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Samsung VL350 vs JBL Charge 4 vs Yamaha MusicCast 50 wireless speakers: which are Best Buys?

We’ve reviewed two of the highest-profile multi-room speakers, plus the much talked-about JBL Charge 4 portable Bluetooth speaker and Google Home Hub smart display

Samsung VL350 vs JBL Charge 4 vs Yamaha MusicCast 50 wireless speakers: which are Best Buys?

The start of the festive season brings with it some of the biggest wireless and Bluetooth speaker launches of the year. From the Google Home Hub with its seven-inch touchscreen to Samsung’s first major multi-room speaker launch in years, find out which perform best below.

Alongside the new premium Samsung VL350 speaker, we’ve tested one of its biggest rivals: the high-powered Yamaha MusicCast 50 speaker. It’s suitable for connecting to your TV for home theatre use and even for connecting to turntables that have a built-in phono stage (ie pre-amp). If you’re looking at starting a multi-room audio setup, it’s important you choose a brand that has more than one great-sounding speaker as well – see the chart below to find out how brands compare.

For portable speaker fans we’ve also tested the highly anticipated JBL Charge 4, and there’s been lots of talk comparing it with its predecessor the JBL Charge 3. Head to our review below for the definitive verdict from our music professionals on which sounds best.

Best Buy wireless and Bluetooth speakers – see our full list of the best speakers on the market.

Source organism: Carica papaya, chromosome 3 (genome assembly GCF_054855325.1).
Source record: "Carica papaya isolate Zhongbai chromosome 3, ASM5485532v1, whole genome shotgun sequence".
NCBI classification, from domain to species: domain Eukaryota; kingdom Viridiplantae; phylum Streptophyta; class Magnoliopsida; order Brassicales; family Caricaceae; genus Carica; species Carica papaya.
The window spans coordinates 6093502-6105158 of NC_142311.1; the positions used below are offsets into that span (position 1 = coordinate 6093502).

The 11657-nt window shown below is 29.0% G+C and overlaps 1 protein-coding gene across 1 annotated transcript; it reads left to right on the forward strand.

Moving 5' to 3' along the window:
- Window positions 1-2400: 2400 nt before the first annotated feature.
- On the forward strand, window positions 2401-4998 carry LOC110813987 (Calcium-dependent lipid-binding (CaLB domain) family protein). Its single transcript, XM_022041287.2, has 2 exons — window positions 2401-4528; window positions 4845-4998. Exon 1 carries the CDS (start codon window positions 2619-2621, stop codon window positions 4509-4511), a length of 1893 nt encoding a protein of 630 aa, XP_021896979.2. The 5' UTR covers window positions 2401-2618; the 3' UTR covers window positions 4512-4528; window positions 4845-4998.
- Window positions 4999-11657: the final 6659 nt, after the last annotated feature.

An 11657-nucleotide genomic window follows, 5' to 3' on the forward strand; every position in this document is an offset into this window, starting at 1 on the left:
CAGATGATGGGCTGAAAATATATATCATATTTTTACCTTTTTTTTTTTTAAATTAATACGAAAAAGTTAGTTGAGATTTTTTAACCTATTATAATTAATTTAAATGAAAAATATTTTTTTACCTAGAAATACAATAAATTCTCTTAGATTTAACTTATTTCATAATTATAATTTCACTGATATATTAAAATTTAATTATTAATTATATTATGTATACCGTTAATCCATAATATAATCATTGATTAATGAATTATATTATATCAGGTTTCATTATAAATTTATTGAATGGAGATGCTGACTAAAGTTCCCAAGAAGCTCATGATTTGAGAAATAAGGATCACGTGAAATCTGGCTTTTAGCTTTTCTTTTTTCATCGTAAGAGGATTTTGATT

Samsung VL350 / VL351, £400

Samsung has partnered with AKG to bring more than 70 years’ audio specialist experience to the table in designing its major new wireless speaker, which is available in black (VL350) or white (VL351).

This Bluetooth and wireless multi-room speaker is designed to be the ideal fit for your home, with a slim minimalist design great for wall mounting or placing on a countertop. It also features a hockey-puck-shaped remote control so you can easily control the speaker from a distance – it’s magnetic too, so you could attach it to your fridge, for instance. It also features full integration with Samsung’s SmartThings ecosystem for interacting with Samsung’s other smart household tech.

But is its thin design really capable of competing with more traditional, boxy speakers? Find out whether the sound quality is up to scratch in our expert Samsung VL350 review.

JBL Charge 4, £125

JBL speaker fans have long awaited the update to the popular JBL Charge 3, and which is better has provoked heated debate. This is a simple portable Bluetooth speaker that’s available in a wide range of colours, and is also remarkably fully waterproof – it can even survive being completely submerged in water for a limited time.

It’s large enough to inspire confidence that it could fill a room with full-bodied sound, plus it has the potential for good battery life. You can even usefully charge your smartphone from the speaker – which could be a lifesaver at a music festival or on a camping trip.

So it’s verdict time. Has the JBL Charge 4’s sound improved on its predecessor? We reveal all in our definitive JBL Charge 4 review.

Yamaha MusicCast 50 (WX-051), £449